Fargo-Moorhead trying to tackle drought, flood issues at onceThe Red River Valley is plagued by the curse of alternately battling too much and too little water as the climate fluctuates between intense floods and droughts.
By: By Patrick Springer , Forum Communications Co. , The Jamestown Sun
FARGO — The Red River Valley is plagued by the curse of alternately battling too much and too little water as the climate fluctuates between intense floods and droughts.
On paper, Fargo-Moorhead is trying to tackle both problems at once.
In the wake of last spring’s record flood, plans are taking shape for a possible diversion channel to protect Fargo-Moorhead from flooding that comes with a projected cost in the $1 billion range.
At the same time, the decades-long quest to divert Missouri River water to the Red River to supplement water supplies in times of prolonged drought continues with plans for a $660 million project requiring construction of a 123-mile pipeline.
That adds up to another too-much problem: sticker shock in Washington, which faces a deluge of red ink from budget deficits.
Sen. Byron Dorgan, D-N.D., who heads a key committee involved in funding water projects, is bluntly warning that the Red River Valley shouldn’t expect Uncle Sam to pay for both at the same time.
“Those are two very large expenditures and they’re not going to be moving simultaneously,” Dorgan told The Forum.
Dorgan said he could not ask Congress to approve both projects simultaneously, given the massive federal debt and the growing struggle to pay the nation’s bills.
“Nor can the federal government fund both at the same time,” he said. The total available to fund water projects nationwide is $5 billion a year, the senator added.
Asked whether that means a project to supplement Red River Valley drinking water supplies would be on indefinite hold, or local governments would have to look elsewhere for solutions, Dorgan said:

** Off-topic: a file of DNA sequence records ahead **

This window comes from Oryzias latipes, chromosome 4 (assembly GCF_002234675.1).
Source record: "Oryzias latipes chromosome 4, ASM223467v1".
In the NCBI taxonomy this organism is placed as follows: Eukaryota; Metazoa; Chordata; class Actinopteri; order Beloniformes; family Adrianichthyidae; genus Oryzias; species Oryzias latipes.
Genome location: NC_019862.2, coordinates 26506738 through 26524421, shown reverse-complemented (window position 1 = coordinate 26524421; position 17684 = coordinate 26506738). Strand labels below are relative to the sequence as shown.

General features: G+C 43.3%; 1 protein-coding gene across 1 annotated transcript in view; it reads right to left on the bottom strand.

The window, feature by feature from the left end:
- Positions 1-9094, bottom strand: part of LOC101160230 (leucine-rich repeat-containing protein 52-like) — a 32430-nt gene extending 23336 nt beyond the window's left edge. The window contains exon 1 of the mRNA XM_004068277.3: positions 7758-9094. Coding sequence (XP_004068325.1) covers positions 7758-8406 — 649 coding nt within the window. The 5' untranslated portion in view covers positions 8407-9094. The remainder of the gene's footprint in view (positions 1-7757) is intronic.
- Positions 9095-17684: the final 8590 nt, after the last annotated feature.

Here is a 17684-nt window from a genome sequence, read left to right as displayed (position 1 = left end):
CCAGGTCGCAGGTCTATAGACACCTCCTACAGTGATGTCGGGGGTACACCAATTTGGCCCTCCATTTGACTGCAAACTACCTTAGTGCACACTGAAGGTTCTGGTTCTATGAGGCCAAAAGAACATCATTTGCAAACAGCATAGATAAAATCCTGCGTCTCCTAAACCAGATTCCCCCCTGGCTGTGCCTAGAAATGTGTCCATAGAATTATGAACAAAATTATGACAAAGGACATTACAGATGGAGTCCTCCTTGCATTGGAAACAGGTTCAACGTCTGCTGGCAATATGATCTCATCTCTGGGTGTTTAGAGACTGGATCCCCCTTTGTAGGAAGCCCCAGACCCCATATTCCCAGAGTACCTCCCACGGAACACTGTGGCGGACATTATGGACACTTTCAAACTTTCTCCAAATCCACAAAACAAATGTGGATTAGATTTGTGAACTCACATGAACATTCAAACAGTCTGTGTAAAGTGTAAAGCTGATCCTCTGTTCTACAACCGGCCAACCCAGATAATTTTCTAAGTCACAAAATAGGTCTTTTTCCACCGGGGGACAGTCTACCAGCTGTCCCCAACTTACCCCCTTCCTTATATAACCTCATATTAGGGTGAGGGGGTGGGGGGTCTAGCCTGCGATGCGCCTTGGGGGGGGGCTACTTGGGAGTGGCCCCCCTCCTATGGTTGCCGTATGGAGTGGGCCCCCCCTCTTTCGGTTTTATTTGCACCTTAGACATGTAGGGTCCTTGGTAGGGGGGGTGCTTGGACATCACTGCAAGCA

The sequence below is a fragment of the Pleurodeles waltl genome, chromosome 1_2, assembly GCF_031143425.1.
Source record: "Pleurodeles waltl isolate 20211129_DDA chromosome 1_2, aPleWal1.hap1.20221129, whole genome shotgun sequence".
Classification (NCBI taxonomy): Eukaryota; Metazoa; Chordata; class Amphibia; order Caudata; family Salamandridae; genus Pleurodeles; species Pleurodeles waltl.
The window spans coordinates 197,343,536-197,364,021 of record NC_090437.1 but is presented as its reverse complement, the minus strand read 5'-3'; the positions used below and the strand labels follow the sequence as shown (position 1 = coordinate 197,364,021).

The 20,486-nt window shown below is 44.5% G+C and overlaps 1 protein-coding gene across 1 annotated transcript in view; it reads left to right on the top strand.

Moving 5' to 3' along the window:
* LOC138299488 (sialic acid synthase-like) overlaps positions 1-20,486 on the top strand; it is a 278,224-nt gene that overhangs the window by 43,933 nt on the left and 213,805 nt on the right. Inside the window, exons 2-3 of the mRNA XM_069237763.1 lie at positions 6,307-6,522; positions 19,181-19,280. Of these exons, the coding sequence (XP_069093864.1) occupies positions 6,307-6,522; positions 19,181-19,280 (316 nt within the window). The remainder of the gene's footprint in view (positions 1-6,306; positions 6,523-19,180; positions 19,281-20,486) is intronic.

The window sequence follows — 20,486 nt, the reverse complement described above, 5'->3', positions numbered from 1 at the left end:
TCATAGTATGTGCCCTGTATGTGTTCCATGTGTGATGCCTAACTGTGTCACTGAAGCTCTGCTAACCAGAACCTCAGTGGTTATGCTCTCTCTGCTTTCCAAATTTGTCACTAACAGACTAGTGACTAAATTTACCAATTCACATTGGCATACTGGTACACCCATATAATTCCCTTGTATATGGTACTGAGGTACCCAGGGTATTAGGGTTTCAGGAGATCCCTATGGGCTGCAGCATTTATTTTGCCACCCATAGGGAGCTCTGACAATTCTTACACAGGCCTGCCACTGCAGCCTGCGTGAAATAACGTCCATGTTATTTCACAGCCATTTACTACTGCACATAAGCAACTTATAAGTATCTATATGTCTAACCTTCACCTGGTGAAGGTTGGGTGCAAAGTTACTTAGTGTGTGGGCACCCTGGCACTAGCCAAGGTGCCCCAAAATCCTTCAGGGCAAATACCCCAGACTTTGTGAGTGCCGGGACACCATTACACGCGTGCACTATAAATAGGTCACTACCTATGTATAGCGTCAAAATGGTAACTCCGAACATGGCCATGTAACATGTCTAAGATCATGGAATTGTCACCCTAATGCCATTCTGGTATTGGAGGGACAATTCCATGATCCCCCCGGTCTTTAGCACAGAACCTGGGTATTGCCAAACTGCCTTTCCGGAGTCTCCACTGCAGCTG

“It’s a bottom up process,” in which Dorgan has told local officials they should determine their top water priority, and he will do his best to provide the federal share of funding for that project.
Fargo Mayor Dennis Walaker has heard Dorgan’s message about the necessity of identifying the top priority for federal funding.
“We’ve been told it’s one or the other,” he said. “Either way, we’re between a rock and a hard place.”
If forced by Washington to choose, what tops the mayor’s water wish list?
“First of all we need a flood-control project,” Walaker said.
A year ago, North Dakota officials and congressional representatives thought that the Bush administration would bestow its blessing upon a proposed $660 million canal-and-pipeline project to divert Missouri River water.
But the expected approval never came from the Bush administration.
Then came the record 40.82-foot Red River flood crest in March, and the push to secure comprehensive flood control to protect Fargo-Moorhead.
As with the Bush administration, the Obama administration’s Office of Management and Budget wants more information about the Red River Valley Water Supply project.
Federal budget officials want more information on the viability of using Minnesota groundwater instead of the “preferred option” chosen by the diversion of Missouri River water.
The use of Minnesota groundwater was investigated and discarded as unfeasible during an exhaustive environmental review, said Dave Koland, general manager of the Garrison Diversion Conservancy Project.